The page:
The alternative minimum tax (AMT) poses a serious concern. Since the AMT does not allow deduction of state and local taxes and since Democratic states have more taxes, it is largely a tax on Democrats. Next year the AMT is projected to capture 23 million people, as opposed to 4 million this year. The Democrats want to patch it up for another year. However, such a patch will cost them $50 billion for just one year.
Any measures to raise federal taxes will probably be obstructed by Republicans. There may also be attempts to cut oil subsidies. The Democrats need another $100 billion to address their agenda, and pay-go is a major constraint. The Democrats may decide to scrap pay-go or to stick with it. If they do not follow pay-go, which is the more likely option, then we will observe some form of negotiation between the administration and the Democrats. If they do follow pay-go, it is hard to predict what will happen. It is always the party in opposition that supports such a restriction.
Foreign Policy Panel
The Baker-Hamilton Commission will loom large over the policy debate in the coming months. It seems the commission believes that engagement with Syria and Iran and a reopening of the Arab-Israeli peace process will be critical to success in Iraq. However, there are many difficulties with this approach.
With respect to Iran, negotiations are problematic as it is difficult determine which portion of the government is actually determining policy. Similarly, European engagement with Iran has led to increased trade but not corresponding improvement in domestic conditions or a slowing of Iran’s nuclear program. Indeed, if Iran’s nuclear development continues, the United States will be increasingly deterred from pressuring the state. Syria, on the other hand, seems to have little interest in Iraqi stability, demonstrated by its continued harboring of supporters of the Iraqi insurgency, undercutting one of the core assumptions of the commission. Also, going to Syria for help may mean forgiving Damascus for interference in Lebanon. Finally, dealing with the Arab-Israeli crisis, while important, does not address much deeper ideological problems with radical Islam.
Aside from Russia’s recent accession to the World Trade Organization (WTO), there will be little good news coming from the Kremlin. As President Vladmir Putin has largely rejected liberal and democratic values, the relationship between the United States and Russia must now be based on shared interests. This will make relations between the two countries increasingly unstable. The United States’ five main interests in Russia--nuclear nonproliferation; energy stability; the War on Terror; the containment of a potentially resurgent, authoritarian China; and Russia’s transition to liberal, capitalist democracy--will therefore be a greater challenge in the coming years.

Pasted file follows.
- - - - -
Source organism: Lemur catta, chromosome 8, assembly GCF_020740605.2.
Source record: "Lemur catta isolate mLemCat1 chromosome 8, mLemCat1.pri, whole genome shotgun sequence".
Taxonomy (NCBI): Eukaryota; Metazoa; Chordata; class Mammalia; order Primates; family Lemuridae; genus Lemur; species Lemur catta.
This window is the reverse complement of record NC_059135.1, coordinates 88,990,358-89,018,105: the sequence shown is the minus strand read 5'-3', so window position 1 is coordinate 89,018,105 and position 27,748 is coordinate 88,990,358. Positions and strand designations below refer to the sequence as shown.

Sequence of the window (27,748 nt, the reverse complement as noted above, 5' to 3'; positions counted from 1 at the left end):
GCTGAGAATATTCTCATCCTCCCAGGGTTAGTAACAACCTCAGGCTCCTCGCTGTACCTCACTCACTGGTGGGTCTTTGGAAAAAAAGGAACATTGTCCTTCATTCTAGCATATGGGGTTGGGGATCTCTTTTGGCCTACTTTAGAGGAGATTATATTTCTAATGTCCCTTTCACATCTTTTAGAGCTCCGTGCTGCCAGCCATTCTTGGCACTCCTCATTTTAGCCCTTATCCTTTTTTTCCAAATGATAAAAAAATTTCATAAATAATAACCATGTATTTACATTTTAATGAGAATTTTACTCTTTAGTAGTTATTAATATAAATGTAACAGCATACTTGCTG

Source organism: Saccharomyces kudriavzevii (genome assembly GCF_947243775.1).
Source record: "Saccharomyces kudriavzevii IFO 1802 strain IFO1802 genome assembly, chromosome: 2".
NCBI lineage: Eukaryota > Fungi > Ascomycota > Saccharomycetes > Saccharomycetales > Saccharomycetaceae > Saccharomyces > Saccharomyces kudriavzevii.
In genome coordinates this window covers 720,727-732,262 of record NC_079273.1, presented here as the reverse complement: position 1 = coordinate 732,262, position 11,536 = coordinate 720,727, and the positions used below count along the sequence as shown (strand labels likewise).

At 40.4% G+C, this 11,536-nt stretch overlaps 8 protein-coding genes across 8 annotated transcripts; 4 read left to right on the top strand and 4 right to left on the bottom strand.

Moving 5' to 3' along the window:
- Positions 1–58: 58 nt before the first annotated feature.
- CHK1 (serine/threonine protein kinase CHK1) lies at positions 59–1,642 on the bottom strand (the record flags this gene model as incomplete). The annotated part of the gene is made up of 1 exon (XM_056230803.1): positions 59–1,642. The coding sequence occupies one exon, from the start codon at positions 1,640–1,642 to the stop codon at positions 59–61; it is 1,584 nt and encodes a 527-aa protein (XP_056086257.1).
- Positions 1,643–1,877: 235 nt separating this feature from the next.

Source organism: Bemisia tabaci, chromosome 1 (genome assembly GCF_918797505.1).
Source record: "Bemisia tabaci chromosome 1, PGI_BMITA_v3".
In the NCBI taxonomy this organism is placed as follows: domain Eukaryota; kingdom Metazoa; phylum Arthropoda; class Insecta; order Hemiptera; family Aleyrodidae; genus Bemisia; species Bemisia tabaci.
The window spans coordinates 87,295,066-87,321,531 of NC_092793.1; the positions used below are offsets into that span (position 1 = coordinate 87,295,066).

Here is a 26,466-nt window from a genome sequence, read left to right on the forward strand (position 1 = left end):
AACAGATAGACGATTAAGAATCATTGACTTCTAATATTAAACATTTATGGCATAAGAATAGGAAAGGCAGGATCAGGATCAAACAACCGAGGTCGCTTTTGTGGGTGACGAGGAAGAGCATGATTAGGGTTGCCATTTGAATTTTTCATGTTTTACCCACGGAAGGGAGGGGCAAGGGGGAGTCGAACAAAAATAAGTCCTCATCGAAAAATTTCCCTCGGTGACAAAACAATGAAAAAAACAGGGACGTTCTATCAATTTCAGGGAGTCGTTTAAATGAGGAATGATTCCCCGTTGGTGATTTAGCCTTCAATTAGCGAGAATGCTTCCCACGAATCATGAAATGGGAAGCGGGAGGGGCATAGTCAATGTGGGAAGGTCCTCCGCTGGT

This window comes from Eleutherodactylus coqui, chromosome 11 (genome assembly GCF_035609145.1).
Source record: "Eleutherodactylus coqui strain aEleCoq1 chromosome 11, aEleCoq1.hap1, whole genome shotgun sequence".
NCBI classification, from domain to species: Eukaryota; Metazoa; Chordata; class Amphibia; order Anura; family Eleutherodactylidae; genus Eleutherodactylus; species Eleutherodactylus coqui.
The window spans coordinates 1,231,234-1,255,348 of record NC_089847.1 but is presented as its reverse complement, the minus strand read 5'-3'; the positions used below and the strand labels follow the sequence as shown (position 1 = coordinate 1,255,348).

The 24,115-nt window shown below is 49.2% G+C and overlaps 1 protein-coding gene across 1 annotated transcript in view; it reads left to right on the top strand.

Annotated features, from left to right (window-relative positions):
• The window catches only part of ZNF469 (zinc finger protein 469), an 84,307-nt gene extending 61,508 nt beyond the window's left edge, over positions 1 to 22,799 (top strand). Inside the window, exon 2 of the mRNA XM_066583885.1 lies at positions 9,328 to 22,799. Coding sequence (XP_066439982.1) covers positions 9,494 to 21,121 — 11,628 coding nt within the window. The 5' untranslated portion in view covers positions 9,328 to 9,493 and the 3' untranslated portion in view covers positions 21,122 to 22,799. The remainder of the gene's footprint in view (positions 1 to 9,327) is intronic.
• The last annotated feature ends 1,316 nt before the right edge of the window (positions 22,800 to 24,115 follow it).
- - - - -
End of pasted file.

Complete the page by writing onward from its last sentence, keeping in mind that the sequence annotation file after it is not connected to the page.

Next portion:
Despite a major second term effort to revitalize transatlantic relations, there may be little progress on this front in the near future. While the coming NATO summit may well bring Australia and Japan into the fold, Europeans view the recent U.S. election as creating a lame duck president. Coupled with domestic political considerations in Europe, this should cool down any warming in U.S.-European relations that has been taking place. Within the United States, the time between now and the State of the Union address provides President Bush a window to put forward plausible policy alternatives on Iraq.
The current military situation in Iraq is not the subject of much debate. The Iraqi army is entirely reliant on the U.S. Army for support and logistics, meaning that, in all probability, a pullout will lead to Iraq’s collapse and an increase in the already substantial sectarian violence. Proposals to redeploy troops outside of Iraq are tantamount to a pullout.
Iran’s influence over the militias within Iraq seems to be limited, and there is already too much weaponry within the country to make closing Iraq’s borders an effective option. The only tenable choices are to adapt military strategy and stay in, or to pull out and let the country collapse. The next few months should see much debate on this subject in Washington, leading to a discernable course of action sometime next year.
While North Korea continues to pose a problem for U.S. foreign relations, it seems that the administration will continue to rely on China to deal with the situation. Even though the likelihood that China will deliver a change in North Korea is slim, the United States may have to compromise on policy with China, especially with respect to Taiwan, if there is to be any chance of success. Because of the North Korean nuclear threat, Japan will feel pressure to remilitarize. And despite Democratic rhetoric, it appears unlikely that they will seek to change the current multilateral strategy when dealing with China.
AEI interns Waseem Alim and Adrian Myers prepared this summary.